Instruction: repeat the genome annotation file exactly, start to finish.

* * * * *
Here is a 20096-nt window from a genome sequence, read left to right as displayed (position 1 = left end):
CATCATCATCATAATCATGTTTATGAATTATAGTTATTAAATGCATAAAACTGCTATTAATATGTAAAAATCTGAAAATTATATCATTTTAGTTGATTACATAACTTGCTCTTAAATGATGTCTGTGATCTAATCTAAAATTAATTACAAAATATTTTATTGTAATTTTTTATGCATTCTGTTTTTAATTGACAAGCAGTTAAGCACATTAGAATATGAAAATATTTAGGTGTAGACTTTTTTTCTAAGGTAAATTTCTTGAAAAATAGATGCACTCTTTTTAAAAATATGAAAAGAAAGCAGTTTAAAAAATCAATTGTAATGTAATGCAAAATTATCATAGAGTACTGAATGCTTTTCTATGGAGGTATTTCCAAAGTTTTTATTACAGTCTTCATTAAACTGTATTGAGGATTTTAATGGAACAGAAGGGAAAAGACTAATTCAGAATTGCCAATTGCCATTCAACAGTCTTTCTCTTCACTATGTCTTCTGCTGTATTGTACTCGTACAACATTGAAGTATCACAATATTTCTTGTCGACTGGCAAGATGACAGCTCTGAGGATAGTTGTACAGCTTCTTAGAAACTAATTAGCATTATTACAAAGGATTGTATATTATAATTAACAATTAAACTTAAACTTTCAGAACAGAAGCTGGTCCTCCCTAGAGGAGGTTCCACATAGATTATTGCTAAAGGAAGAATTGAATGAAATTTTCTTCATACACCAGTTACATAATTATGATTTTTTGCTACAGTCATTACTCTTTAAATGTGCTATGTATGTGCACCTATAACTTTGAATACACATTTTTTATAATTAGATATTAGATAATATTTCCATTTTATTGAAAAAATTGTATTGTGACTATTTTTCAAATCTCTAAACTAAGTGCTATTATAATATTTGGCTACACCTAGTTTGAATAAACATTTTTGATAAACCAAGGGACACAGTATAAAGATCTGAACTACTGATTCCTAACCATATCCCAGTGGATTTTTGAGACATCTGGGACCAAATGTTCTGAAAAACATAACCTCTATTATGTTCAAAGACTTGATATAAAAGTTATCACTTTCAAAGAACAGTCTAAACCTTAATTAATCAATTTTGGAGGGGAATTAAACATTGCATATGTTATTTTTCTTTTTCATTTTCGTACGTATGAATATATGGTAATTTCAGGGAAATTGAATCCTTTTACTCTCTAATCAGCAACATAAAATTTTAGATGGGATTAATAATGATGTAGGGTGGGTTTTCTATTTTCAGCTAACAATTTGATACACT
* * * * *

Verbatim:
Here is a 20096-nt window from a genome sequence, read left to right as displayed (position 1 = left end):
CATCATCATCATAATCATGTTTATGAATTATAGTTATTAAATGCATAAAACTGCTATTAATATGTAAAAATCTGAAAATTATATCATTTTAGTTGATTACATAACTTGCTCTTAAATGATGTCTGTGATCTAATCTAAAATTAATTACAAAATATTTTATTGTAATTTTTTATGCATTCTGTTTTTAATTGACAAGCAGTTAAGCACATTAGAATATGAAAATATTTAGGTGTAGACTTTTTTTCTAAGGTAAATTTCTTGAAAAATAGATGCACTCTTTTTAAAAATATGAAAAGAAAGCAGTTTAAAAAATCAATTGTAATGTAATGCAAAATTATCATAGAGTACTGAATGCTTTTCTATGGAGGTATTTCCAAAGTTTTTATTACAGTCTTCATTAAACTGTATTGAGGATTTTAATGGAACAGAAGGGAAAAGACTAATTCAGAATTGCCAATTGCCATTCAACAGTCTTTCTCTTCACTATGTCTTCTGCTGTATTGTACTCGTACAACATTGAAGTATCACAATATTTCTTGTCGACTGGCAAGATGACAGCTCTGAGGATAGTTGTACAGCTTCTTAGAAACTAATTAGCATTATTACAAAGGATTGTATATTATAATTAACAATTAAACTTAAACTTTCAGAACAGAAGCTGGTCCTCCCTAGAGGAGGTTCCACATAGATTATTGCTAAAGGAAGAATTGAATGAAATTTTCTTCATACACCAGTTACATAATTATGATTTTTTGCTACAGTCATTACTCTTTAAATGTGCTATGTATGTGCACCTATAACTTTGAATACACATTTTTTATAATTAGATATTAGATAATATTTCCATTTTATTGAAAAAATTGTATTGTGACTATTTTTCAAATCTCTAAACTAAGTGCTATTATAATATTTGGCTACACCTAGTTTGAATAAACATTTTTGATAAACCAAGGGACACAGTATAAAGATCTGAACTACTGATTCCTAACCATATCCCAGTGGATTTTTGAGACATCTGGGACCAAATGTTCTGAAAAACATAACCTCTATTATGTTCAAAGACTTGATATAAAAGTTATCACTTTCAAAGAACAGTCTAAACCTTAATTAATCAATTTTGGAGGGGAATTAAACATTGCATATGTTATTTTTCTTTTTCATTTTCGTACGTATGAATATATGGTAATTTCAGGGAAATTGAATCCTTTTACTCTCTAATCAGCAACATAAAATTTTAGATGGGATTAATAATGATGTAGGGTGGGTTTTCTATTTTCAGCTAACAATTTGATACACT